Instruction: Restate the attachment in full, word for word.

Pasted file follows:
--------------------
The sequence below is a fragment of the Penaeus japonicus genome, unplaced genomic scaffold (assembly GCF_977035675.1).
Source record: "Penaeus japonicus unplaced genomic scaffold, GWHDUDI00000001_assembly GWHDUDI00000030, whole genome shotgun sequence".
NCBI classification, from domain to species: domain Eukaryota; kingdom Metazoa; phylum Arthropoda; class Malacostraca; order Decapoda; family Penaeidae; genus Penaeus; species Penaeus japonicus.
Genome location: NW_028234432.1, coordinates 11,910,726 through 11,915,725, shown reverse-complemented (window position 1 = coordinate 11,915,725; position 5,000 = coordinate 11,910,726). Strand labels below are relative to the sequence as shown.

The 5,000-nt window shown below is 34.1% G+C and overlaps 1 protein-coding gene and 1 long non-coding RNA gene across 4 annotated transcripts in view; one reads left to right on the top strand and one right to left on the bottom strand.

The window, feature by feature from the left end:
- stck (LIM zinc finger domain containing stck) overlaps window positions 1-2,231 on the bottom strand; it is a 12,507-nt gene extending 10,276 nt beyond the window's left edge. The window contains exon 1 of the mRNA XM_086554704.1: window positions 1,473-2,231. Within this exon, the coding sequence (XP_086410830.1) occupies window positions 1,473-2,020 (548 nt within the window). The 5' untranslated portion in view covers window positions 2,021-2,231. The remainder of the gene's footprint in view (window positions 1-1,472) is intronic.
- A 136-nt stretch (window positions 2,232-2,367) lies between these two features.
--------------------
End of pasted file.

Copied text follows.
The sequence below is a fragment of the Penaeus japonicus genome, unplaced genomic scaffold (assembly GCF_977035675.1).
Source record: "Penaeus japonicus unplaced genomic scaffold, GWHDUDI00000001_assembly GWHDUDI00000030, whole genome shotgun sequence".
NCBI classification, from domain to species: domain Eukaryota; kingdom Metazoa; phylum Arthropoda; class Malacostraca; order Decapoda; family Penaeidae; genus Penaeus; species Penaeus japonicus.
Genome location: NW_028234432.1, coordinates 11,910,726 through 11,915,725, shown reverse-complemented (window position 1 = coordinate 11,915,725; position 5,000 = coordinate 11,910,726). Strand labels below are relative to the sequence as shown.

The 5,000-nt window shown below is 34.1% G+C and overlaps 1 protein-coding gene and 1 long non-coding RNA gene across 4 annotated transcripts in view; one reads left to right on the top strand and one right to left on the bottom strand.

The window, feature by feature from the left end:
- stck (LIM zinc finger domain containing stck) overlaps window positions 1-2,231 on the bottom strand; it is a 12,507-nt gene extending 10,276 nt beyond the window's left edge. The window contains exon 1 of the mRNA XM_086554704.1: window positions 1,473-2,231. Within this exon, the coding sequence (XP_086410830.1) occupies window positions 1,473-2,020 (548 nt within the window). The 5' untranslated portion in view covers window positions 2,021-2,231. The remainder of the gene's footprint in view (window positions 1-1,472) is intronic.
- A 136-nt stretch (window positions 2,232-2,367) lies between these two features.